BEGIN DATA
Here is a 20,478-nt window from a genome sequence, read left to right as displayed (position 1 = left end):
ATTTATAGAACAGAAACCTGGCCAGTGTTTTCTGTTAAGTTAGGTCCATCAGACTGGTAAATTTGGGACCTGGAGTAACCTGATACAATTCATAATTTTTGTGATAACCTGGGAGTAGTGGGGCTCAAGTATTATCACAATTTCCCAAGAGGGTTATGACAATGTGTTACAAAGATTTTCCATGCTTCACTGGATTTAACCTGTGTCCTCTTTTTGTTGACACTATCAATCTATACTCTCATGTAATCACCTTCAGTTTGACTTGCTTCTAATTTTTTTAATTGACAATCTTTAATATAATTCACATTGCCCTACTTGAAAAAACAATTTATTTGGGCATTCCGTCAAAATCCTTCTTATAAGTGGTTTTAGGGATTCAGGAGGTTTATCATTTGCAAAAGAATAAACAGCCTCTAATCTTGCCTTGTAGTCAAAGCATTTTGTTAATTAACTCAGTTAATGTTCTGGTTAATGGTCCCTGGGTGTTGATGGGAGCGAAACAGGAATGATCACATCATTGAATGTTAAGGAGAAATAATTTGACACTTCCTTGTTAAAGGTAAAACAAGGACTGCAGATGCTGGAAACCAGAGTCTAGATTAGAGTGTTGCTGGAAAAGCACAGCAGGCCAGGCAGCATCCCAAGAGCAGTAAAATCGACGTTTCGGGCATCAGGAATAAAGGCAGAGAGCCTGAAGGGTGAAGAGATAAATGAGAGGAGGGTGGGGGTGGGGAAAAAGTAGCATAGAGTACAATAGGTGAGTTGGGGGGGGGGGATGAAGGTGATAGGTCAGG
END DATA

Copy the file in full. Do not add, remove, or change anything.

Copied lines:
Here is a 20,478-nt window from a genome sequence, read left to right as displayed (position 1 = left end):
ATTTATAGAACAGAAACCTGGCCAGTGTTTTCTGTTAAGTTAGGTCCATCAGACTGGTAAATTTGGGACCTGGAGTAACCTGATACAATTCATAATTTTTGTGATAACCTGGGAGTAGTGGGGCTCAAGTATTATCACAATTTCCCAAGAGGGTTATGACAATGTGTTACAAAGATTTTCCATGCTTCACTGGATTTAACCTGTGTCCTCTTTTTGTTGACACTATCAATCTATACTCTCATGTAATCACCTTCAGTTTGACTTGCTTCTAATTTTTTTAATTGACAATCTTTAATATAATTCACATTGCCCTACTTGAAAAAACAATTTATTTGGGCATTCCGTCAAAATCCTTCTTATAAGTGGTTTTAGGGATTCAGGAGGTTTATCATTTGCAAAAGAATAAACAGCCTCTAATCTTGCCTTGTAGTCAAAGCATTTTGTTAATTAACTCAGTTAATGTTCTGGTTAATGGTCCCTGGGTGTTGATGGGAGCGAAACAGGAATGATCACATCATTGAATGTTAAGGAGAAATAATTTGACACTTCCTTGTTAAAGGTAAAACAAGGACTGCAGATGCTGGAAACCAGAGTCTAGATTAGAGTGTTGCTGGAAAAGCACAGCAGGCCAGGCAGCATCCCAAGAGCAGTAAAATCGACGTTTCGGGCATCAGGAATAAAGGCAGAGAGCCTGAAGGGTGAAGAGATAAATGAGAGGAGGGTGGGGGTGGGGAAAAAGTAGCATAGAGTACAATAGGTGAGTTGGGGGGGGGGGATGAAGGTGATAGGTCAGG